There are the travel parodies such as the Jet Lag series of bombastic travel guides to places like San Sombrero and Bongoswana, that try (ineffectively we would argue )to point out Eurocentrism by overdoing stereotypes and misconceptions.
In the realm of more codified art, Yael Kanarek's sprawling narrative World Of Awe comes to mind.
The proposed Nine Nations of North America is also an instance of speculative geography. But if the geographic imaginary just isn't enough, you can stage a psychic secession.
Image of "micro-nation" directional signage from the Republic of Molossia.

Wednesday, October 3, 2007

More Than Mall Rats?

Lots of people (well, relatively speaking) have been talking about the hostels IKEA has opened up in a couple of its Norwegian stores (Oslo), but what if you really want to stay near a mall and are unfortunate enough to not have one of the big-boxes filled with hip designer beds? Well, some folks in Providence, RI built an apartment for themselves in the Providence Place Mall parking garage. AT 750 square feet, it probably would have made for a great IKEA concept room. Alas, their abode within the shopping paradise was shut down by Mall authorities, but not before it was "christened" by a burglar.

Wednesday, September 26, 2007

Putting the Super back in Superfund

We just received an email from the folks atSuperfund365, that this Sunday (September 30) will be the 4th anniversary of the bankruptcy of the federal superfund, implemented in 1980 via the Comprehensive Environmental Response, Compensation and Liability Act (CERCLA).
They propose we all acknowledge this anniversary, and make sure that it doesn't go unnoticed. Here are their suggestions:
1. Forward this email to your friends and family. Circulate it widely.

2. Call your representative to tell him/her that the Superfund's polluter pays tax must be renewed. You can use this guide by Safe From Toxics. You can also read more about Hinchey's bill and Casey's bill.

3. Plan a trip to your local Superfund site. According to the Center for Public Integrity, about 20 percent of people in the US live within 10 miles of a site featured on Superfund365. Take a look at the list of 365 sites and find one near you. Visit the site (organize a group or go on your own) and remember to bring a camera. Upload your thoughts, findings and photos, which will then be included in the ever-growing archive of Superfund365!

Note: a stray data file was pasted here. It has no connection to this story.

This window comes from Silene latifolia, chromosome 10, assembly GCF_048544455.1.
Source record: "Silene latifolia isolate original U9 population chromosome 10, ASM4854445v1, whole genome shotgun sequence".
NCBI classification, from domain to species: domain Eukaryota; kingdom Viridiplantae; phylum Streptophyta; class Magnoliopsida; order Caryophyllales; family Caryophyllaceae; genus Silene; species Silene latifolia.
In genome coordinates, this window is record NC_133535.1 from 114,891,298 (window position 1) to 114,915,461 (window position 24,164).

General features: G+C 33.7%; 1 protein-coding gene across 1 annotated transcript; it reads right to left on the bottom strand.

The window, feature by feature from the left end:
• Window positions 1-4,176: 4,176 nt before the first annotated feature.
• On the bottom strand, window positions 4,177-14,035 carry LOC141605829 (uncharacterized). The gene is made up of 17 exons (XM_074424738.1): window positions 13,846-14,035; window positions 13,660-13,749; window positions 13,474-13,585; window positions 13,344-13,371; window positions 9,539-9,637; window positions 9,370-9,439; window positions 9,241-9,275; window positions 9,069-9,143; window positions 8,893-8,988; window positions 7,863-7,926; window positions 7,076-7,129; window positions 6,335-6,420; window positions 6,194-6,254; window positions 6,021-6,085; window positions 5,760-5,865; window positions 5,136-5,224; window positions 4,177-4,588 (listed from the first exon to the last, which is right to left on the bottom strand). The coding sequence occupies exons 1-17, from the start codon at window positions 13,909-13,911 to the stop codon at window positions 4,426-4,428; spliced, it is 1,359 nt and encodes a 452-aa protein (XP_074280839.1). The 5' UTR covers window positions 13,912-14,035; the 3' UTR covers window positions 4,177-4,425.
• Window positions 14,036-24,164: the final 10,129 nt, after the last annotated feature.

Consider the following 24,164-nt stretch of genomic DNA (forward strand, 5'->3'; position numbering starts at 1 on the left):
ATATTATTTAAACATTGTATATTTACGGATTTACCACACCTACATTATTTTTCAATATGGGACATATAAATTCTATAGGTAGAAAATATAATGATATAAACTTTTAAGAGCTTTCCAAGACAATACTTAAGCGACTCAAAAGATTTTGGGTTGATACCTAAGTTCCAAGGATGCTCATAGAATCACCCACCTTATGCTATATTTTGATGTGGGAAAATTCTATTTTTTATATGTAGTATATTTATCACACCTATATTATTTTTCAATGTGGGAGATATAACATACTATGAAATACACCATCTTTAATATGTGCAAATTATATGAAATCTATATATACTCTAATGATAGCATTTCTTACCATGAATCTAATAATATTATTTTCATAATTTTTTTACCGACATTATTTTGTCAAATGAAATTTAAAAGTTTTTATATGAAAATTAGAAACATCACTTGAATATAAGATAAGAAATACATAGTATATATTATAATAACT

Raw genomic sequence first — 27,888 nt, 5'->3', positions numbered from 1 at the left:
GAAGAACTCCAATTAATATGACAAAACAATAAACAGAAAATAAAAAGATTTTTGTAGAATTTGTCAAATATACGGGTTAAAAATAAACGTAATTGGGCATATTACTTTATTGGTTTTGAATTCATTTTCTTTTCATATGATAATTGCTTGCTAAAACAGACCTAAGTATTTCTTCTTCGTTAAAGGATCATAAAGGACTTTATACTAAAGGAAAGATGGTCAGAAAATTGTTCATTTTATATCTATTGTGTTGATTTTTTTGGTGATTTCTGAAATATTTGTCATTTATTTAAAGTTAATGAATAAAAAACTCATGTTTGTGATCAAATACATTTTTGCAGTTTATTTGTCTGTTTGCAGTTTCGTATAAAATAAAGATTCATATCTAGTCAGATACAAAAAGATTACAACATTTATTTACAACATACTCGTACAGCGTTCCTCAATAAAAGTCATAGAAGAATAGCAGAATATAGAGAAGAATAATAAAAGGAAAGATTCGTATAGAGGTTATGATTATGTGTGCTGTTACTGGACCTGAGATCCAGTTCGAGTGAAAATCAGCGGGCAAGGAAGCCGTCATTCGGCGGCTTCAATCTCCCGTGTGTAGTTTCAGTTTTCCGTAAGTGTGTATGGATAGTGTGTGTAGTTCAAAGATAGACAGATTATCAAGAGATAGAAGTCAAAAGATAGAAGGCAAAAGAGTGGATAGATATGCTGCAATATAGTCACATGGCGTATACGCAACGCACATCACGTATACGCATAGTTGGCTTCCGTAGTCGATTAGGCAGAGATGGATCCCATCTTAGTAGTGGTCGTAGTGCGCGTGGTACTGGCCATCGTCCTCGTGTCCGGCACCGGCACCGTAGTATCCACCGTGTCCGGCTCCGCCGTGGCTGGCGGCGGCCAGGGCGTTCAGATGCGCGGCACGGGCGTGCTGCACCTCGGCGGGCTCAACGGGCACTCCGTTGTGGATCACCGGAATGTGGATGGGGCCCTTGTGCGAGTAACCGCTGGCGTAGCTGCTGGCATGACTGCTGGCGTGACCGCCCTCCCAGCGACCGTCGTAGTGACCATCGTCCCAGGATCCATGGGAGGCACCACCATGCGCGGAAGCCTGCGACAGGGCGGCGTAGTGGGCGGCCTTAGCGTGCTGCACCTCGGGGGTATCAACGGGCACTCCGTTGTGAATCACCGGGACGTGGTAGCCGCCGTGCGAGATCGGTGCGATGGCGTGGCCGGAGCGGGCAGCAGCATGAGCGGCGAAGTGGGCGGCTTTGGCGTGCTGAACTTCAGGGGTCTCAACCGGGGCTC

Tuesday, September 25, 2007

Ash Goes on Tour

The Travel Office has been doing research on the geographic placement of toxic ash - from waste incinerators - and came across this initiative, called "Return to Sender", to bring ash back to Philadelphia from Haiti where it was dumped in 1988.
The Ash left Haiti in April of 2000, followed by an attempt to dump it on the Cherokee Nation, then an extended vacation off of the coast of Florida before being incinerated, yet again.
The continuing of colonization through waste - or what some call "waste imperialism".

Monday, September 24, 2007

Touring the Digital Cabinet of Curiosities

Our friend Brett just sent us a link to this web site that features some pictures of a Lockheed aircraft plant that was camouflaged during World War II in anticipation of a Japanese air raid - at least that's the story on this web site. The host site looks like a virtual collection of, well, odds and ends of "interesting" things. We couldn't resist posting this because of the image of the parking lot. You gotta park, even in wartime.
After a quick search for more info, we found this other reference to the Burbank plant, with more detailed references and even a book.

Parking Day 2007 in Pictures

Check out Parking Day 2007 as documented by Flickr users.

Sunday, September 16, 2007

Unmarked Packages

The Institute for Infinitely Small Things completed a performative research project in Chicago (for an exhibit titled Pathogeographies), interrogating the fear of "unmarked packages". And for anyone who has traveled anywhere in the last six years - by plane, train or... bus - the phrase "unmarked package" has a different connotation that its mere words suggest.

Saturday, September 15, 2007

Art and Unrest in the East Village

John Strausbaugh, of the New York Times, leads a video tour through New York City's East Village, looking at the remaining evidence of it's radical cultural and political past, through a more-than-slightly nostalgic perspective of sub-cultural and avant garde aesthetics. But it also looks at the significance of immigrant populations, the battles surrounding gentrification and the community gardens that sprung up in the Village's vacant lots. Worth a watch.

Parking Day 2007